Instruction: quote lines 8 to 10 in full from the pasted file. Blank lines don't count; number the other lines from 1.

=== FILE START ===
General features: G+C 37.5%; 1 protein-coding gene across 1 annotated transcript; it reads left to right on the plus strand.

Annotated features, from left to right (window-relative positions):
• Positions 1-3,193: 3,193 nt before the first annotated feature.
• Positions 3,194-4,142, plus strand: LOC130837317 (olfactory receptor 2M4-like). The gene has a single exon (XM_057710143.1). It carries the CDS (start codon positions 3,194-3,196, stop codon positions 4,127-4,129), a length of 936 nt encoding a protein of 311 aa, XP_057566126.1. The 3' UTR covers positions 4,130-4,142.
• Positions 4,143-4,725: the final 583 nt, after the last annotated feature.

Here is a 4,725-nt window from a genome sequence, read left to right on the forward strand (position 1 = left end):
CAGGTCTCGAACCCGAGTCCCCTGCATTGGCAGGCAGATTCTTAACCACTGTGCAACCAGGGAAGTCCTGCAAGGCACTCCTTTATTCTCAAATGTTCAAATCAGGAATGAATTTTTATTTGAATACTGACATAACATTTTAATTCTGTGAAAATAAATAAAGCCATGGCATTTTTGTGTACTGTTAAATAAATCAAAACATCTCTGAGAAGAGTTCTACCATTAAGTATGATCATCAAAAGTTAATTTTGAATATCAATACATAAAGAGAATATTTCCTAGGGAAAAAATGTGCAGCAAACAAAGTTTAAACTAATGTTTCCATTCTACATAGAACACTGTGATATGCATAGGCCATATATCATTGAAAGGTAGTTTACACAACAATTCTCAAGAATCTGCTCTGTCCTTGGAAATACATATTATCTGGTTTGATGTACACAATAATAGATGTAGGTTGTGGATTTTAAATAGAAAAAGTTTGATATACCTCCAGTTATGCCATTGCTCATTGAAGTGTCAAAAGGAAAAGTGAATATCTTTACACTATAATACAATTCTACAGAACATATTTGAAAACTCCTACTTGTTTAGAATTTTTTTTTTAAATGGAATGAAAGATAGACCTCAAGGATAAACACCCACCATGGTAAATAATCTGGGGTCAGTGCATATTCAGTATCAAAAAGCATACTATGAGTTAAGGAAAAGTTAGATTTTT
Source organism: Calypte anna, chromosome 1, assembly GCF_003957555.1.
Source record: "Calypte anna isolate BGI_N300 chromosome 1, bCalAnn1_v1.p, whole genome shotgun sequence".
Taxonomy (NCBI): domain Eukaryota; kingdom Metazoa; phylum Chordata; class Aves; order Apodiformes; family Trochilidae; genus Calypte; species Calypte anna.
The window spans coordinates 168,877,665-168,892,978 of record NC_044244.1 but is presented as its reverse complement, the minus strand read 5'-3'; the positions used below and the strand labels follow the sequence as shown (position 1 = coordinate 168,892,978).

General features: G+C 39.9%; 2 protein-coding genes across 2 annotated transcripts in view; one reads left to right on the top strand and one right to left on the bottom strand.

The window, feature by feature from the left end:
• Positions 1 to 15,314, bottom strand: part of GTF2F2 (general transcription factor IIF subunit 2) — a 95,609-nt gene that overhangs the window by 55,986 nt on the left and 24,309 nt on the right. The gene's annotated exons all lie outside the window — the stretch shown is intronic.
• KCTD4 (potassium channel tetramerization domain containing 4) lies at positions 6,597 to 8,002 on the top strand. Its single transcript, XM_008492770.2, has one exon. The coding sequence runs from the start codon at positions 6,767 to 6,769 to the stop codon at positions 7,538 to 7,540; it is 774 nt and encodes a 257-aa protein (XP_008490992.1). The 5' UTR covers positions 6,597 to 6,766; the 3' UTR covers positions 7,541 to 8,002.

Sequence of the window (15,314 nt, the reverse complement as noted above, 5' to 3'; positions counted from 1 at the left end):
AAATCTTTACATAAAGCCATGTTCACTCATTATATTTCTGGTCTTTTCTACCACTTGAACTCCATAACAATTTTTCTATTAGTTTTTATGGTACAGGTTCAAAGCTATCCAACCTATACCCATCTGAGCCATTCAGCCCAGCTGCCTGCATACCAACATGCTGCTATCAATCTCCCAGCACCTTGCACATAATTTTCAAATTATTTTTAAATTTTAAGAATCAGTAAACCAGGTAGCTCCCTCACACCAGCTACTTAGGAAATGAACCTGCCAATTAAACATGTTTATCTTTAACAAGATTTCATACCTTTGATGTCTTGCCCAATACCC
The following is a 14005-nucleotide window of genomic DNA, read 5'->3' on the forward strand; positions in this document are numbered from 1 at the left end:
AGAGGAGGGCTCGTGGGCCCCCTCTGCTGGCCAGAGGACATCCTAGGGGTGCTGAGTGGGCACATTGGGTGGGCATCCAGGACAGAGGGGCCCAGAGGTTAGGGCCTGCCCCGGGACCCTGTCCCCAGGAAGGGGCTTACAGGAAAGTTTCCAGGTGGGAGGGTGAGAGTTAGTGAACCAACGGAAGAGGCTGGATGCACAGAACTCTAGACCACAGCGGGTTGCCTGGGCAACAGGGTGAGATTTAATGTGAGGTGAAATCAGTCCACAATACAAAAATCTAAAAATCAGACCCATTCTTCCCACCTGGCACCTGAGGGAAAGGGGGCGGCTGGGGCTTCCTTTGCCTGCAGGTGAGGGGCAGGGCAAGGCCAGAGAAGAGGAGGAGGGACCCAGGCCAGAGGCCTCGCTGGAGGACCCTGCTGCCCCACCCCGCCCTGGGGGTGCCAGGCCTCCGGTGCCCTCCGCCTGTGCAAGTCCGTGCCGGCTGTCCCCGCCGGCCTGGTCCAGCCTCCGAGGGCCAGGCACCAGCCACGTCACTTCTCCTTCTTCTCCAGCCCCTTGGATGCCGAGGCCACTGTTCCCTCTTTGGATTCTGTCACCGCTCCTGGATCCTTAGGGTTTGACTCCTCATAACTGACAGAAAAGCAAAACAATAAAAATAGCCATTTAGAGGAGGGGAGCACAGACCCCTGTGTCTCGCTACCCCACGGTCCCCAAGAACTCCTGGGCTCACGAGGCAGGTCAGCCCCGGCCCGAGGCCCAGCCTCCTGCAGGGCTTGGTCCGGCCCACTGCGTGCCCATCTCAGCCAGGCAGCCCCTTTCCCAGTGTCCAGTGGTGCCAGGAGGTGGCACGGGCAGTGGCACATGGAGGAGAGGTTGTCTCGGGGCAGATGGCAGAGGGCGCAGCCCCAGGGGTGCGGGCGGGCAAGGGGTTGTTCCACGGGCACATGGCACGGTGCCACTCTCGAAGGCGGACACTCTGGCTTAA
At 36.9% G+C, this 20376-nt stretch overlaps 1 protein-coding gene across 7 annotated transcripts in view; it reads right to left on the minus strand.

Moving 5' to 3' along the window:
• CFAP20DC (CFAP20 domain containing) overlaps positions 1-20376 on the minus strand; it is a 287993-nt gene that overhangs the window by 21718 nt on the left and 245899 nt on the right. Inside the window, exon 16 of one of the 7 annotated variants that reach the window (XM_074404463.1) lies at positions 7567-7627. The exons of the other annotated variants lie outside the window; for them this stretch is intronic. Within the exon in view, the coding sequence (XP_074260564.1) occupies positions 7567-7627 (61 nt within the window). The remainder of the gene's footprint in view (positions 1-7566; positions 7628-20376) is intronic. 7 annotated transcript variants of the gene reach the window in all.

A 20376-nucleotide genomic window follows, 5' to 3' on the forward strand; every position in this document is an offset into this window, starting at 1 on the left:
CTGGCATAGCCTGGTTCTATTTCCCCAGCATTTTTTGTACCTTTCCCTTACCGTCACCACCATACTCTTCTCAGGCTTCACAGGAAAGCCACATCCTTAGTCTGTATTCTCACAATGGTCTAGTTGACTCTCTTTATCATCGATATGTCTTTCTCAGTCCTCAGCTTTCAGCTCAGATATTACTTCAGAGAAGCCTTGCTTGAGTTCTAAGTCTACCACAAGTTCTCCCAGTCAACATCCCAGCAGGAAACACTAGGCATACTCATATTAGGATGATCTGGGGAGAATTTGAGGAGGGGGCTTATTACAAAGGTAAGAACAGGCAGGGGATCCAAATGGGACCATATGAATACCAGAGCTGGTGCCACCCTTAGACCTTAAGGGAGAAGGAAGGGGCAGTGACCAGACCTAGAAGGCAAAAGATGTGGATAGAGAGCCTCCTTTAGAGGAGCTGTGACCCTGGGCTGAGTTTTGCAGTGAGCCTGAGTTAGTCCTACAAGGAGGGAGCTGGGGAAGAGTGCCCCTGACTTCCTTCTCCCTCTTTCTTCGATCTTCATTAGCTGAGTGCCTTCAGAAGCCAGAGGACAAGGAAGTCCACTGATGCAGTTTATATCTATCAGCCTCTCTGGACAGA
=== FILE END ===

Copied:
Source organism: Calypte anna, chromosome 1, assembly GCF_003957555.1.
Source record: "Calypte anna isolate BGI_N300 chromosome 1, bCalAnn1_v1.p, whole genome shotgun sequence".
Taxonomy (NCBI): domain Eukaryota; kingdom Metazoa; phylum Chordata; class Aves; order Apodiformes; family Trochilidae; genus Calypte; species Calypte anna.